But my favorite kind of pen of all time is the Pentel RSVP. A pen that was last cool in the 1990's, much like myself. (Just kidding, I was only cool for a brief period in the early 2000's). It's big and kind of bulky, but the cap stays on the end of the pen so well and it has a great inky fine tip point that writes wonderfully on newsprint (an absolute must for this crossword-puzzle nut). Despite my great love for this pen, the last time I actually owned one was decades ago (see point about frugality above). But when I recently saw a 2-pack of Pentel RSVPs at Dollar Tree I just couldn't resist. Guess what? They are just as great as I remember.
So I decided to try out life with one pen. I kept all my other pens because I was really skeptical about the practicality of only having one pen, but I tried not to use them to see what would happen. Would I lose it? Would I get bored? Would it be too difficult?
What actually happened was...
All my writing became more enjoyable because I was using my favorite pen. In fact, writing became completely delightful - I started hand-writing more. I didn't expect that.
I kept much better care of my pen because I knew it was the only one (with one hidden back-up from the 2-pack, of course). For the most part I kept it attached to my calendar (the place I would use it most often), so I always knew where it was and always had it with me. Sometimes I would have to walk into a different room to get the pen when I wanted to do a crossword or make notes, which was kind of annoying at first, but always worth it to get to write with my favorite pen. I didn't expect this.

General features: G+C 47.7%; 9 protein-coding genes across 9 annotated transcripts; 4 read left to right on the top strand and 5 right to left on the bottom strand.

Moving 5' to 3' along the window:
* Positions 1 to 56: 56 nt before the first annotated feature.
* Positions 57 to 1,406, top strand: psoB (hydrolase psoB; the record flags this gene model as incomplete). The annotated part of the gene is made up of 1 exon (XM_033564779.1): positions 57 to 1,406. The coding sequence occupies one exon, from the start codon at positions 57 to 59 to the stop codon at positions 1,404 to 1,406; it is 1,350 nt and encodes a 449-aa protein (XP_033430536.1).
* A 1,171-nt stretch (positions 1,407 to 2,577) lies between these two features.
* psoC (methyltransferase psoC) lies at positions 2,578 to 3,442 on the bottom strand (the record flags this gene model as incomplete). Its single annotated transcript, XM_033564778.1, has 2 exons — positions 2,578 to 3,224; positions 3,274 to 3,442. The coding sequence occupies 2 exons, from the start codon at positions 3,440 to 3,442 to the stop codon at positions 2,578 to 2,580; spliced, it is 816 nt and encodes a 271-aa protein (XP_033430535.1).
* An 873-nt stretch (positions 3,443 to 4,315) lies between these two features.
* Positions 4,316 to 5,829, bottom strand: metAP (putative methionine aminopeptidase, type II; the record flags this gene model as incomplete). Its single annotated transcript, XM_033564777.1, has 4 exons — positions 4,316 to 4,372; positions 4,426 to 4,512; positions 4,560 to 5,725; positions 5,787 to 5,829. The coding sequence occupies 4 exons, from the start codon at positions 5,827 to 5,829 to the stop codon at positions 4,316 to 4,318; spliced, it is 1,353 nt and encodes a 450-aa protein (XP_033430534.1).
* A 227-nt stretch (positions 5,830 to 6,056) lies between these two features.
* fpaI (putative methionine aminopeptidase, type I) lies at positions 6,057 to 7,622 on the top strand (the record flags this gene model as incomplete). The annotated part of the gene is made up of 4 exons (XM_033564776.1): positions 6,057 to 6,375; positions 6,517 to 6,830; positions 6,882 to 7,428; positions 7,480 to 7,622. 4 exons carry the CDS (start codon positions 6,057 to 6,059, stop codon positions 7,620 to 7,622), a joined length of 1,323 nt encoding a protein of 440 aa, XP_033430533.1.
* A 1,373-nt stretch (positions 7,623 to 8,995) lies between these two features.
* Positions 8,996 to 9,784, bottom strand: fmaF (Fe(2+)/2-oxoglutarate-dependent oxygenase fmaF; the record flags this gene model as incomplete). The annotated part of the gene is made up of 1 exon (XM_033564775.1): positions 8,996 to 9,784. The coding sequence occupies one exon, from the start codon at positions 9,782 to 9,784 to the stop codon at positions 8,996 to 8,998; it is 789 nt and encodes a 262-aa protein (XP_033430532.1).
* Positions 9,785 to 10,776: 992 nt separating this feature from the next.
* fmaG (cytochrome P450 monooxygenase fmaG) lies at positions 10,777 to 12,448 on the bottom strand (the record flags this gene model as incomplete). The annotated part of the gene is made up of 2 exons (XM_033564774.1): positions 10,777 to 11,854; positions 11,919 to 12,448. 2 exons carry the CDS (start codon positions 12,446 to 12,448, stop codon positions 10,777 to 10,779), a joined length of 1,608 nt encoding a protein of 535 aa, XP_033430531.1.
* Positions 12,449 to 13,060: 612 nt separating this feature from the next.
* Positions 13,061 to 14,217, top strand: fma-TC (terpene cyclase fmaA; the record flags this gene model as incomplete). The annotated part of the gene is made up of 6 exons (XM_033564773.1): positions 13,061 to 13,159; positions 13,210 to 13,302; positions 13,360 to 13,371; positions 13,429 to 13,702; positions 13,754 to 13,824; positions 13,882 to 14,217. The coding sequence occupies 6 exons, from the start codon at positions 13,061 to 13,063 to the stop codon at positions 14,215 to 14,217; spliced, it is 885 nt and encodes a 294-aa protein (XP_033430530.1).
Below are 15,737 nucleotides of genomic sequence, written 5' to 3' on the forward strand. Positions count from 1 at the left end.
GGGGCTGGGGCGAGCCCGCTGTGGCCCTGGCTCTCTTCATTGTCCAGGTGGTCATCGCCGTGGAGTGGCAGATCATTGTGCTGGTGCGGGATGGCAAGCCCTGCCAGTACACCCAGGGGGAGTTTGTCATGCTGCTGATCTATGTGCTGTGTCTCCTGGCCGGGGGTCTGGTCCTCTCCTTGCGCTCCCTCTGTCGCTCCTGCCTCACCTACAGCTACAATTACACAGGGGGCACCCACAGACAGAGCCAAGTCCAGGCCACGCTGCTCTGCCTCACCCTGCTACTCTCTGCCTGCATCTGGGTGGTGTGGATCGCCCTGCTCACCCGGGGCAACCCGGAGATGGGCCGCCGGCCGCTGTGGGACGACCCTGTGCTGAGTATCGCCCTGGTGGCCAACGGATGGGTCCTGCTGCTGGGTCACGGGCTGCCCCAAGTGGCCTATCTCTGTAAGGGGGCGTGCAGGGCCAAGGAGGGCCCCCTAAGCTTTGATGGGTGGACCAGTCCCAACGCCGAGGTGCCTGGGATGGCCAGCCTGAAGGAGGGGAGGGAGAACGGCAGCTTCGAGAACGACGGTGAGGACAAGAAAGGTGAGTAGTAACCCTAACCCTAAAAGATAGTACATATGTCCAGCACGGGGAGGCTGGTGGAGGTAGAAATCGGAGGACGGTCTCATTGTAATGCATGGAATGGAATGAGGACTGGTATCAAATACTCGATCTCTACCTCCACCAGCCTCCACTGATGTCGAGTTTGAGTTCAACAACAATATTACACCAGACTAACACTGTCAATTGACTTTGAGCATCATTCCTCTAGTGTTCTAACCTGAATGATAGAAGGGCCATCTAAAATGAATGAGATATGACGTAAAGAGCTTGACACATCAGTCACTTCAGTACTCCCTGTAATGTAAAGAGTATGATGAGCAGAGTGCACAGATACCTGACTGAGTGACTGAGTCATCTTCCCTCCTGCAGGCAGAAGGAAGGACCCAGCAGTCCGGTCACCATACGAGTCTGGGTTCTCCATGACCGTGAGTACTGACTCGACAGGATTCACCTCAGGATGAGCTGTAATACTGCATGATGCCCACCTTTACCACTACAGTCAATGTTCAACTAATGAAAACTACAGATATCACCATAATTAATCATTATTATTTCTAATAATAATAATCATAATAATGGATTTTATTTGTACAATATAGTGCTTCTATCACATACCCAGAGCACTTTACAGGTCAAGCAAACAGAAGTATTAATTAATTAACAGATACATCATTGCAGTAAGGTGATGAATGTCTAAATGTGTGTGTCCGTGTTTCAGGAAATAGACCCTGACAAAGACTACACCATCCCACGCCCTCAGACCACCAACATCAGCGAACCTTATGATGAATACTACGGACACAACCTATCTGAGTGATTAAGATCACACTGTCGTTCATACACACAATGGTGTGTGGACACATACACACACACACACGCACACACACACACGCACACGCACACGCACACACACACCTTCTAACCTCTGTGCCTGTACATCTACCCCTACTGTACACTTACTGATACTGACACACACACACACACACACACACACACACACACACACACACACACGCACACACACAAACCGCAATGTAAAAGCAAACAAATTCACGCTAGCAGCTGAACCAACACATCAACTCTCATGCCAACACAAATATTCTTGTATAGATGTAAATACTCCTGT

I stopped thinking about pens. I was never scrambling to find one. I was never annoyed because I couldn't find one I liked. I was never returning multiple misplaced pens to the pen mug. It's not like pens were a big part of my day, but it was just one more tiny niggling annoyance that was gone. I feel ever so slightly more relaxed. And when it comes to stress every little bit helps! I just never think about pens anymore. I really didn't expect that!
I was actually really shocked at how successful my "Joy of One" experiments were and I am going to keep assessing my life to see what else can be reduced to one. It felt powerful to say 'no' to the physical and emotional excess of unnecessary duplicates and inferior multiples of the same item. I felt like I was taking back power over my own choices and space and daily stresses (even if they were tiny). I realized too that some things aren't practical to have just one of - like books or nail polish or yarn. But what if I just had one container of these items? One drawer of yarn? One bag of nail polish? One bookshelf of books? What if I found my boundary for each item and stuck with it? There's a lot of power in saying 'no' to my own personal forms of excess. It's about making deliberate choices about what I value and letting go of things that are a distraction.
I'm really excited to keep thinking about the "power of one" in my own life. But don't take my word for it - try your own experiment! What items in your life could you survive (and maybe even thrive?) with only one? Could you do something small like one lipstick or one purse or one travel coffee mug? Or something larger - like one car or one set of golf clubs or one television? And definitely let me know how it went...I'm really curious!